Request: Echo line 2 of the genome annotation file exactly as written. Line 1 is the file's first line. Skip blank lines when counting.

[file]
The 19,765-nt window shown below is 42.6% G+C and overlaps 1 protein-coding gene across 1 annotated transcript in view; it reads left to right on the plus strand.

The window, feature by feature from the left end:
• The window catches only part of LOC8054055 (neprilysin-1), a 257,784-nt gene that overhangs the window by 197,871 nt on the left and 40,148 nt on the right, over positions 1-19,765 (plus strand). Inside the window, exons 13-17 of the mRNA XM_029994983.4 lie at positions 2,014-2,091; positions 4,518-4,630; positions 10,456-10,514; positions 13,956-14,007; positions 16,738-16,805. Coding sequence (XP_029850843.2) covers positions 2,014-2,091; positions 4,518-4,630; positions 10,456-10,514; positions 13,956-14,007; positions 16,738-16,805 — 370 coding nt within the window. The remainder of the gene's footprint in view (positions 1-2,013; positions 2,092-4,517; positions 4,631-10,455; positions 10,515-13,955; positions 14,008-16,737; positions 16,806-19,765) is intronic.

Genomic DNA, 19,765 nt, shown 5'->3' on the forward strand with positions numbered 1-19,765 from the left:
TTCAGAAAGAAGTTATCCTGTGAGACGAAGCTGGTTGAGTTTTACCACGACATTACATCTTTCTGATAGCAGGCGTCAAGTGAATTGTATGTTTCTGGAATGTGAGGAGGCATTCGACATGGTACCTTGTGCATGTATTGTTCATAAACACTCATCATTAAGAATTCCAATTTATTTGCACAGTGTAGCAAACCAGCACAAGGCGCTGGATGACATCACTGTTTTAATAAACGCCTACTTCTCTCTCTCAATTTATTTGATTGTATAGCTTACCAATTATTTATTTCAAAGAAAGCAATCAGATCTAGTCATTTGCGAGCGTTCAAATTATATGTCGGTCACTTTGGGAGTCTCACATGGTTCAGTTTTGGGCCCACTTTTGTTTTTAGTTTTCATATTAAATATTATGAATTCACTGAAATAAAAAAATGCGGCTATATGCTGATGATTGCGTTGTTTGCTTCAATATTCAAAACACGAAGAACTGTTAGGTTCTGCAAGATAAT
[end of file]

The window, feature by feature from the left end: